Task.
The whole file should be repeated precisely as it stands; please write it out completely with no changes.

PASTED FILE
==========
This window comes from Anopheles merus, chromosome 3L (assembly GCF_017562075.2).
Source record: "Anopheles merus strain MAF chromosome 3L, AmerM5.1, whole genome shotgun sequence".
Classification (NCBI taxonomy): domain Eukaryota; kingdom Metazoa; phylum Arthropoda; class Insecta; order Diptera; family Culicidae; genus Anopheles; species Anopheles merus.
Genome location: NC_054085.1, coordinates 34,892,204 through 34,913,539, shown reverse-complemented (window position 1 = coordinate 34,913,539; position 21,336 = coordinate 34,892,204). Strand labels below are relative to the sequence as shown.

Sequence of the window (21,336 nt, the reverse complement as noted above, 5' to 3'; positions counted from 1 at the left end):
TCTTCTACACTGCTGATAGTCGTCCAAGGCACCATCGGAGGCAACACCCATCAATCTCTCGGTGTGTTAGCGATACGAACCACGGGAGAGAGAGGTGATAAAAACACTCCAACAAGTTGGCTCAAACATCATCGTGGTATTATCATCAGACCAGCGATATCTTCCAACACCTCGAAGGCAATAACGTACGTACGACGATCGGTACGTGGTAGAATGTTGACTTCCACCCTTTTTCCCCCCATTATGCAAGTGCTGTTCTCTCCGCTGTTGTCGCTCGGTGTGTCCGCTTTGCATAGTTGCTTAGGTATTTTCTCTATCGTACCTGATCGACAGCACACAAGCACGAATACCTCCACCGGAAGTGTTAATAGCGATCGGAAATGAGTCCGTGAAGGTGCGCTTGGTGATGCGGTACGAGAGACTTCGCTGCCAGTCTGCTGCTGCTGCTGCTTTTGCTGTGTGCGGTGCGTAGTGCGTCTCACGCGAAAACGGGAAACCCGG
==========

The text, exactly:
This window comes from Anopheles merus, chromosome 3L (assembly GCF_017562075.2).
Source record: "Anopheles merus strain MAF chromosome 3L, AmerM5.1, whole genome shotgun sequence".
Classification (NCBI taxonomy): domain Eukaryota; kingdom Metazoa; phylum Arthropoda; class Insecta; order Diptera; family Culicidae; genus Anopheles; species Anopheles merus.
Genome location: NC_054085.1, coordinates 34,892,204 through 34,913,539, shown reverse-complemented (window position 1 = coordinate 34,913,539; position 21,336 = coordinate 34,892,204). Strand labels below are relative to the sequence as shown.

Sequence of the window (21,336 nt, the reverse complement as noted above, 5' to 3'; positions counted from 1 at the left end):
TCTTCTACACTGCTGATAGTCGTCCAAGGCACCATCGGAGGCAACACCCATCAATCTCTCGGTGTGTTAGCGATACGAACCACGGGAGAGAGAGGTGATAAAAACACTCCAACAAGTTGGCTCAAACATCATCGTGGTATTATCATCAGACCAGCGATATCTTCCAACACCTCGAAGGCAATAACGTACGTACGACGATCGGTACGTGGTAGAATGTTGACTTCCACCCTTTTTCCCCCCATTATGCAAGTGCTGTTCTCTCCGCTGTTGTCGCTCGGTGTGTCCGCTTTGCATAGTTGCTTAGGTATTTTCTCTATCGTACCTGATCGACAGCACACAAGCACGAATACCTCCACCGGAAGTGTTAATAGCGATCGGAAATGAGTCCGTGAAGGTGCGCTTGGTGATGCGGTACGAGAGACTTCGCTGCCAGTCTGCTGCTGCTGCTGCTTTTGCTGTGTGCGGTGCGTAGTGCGTCTCACGCGAAAACGGGAAACCCGG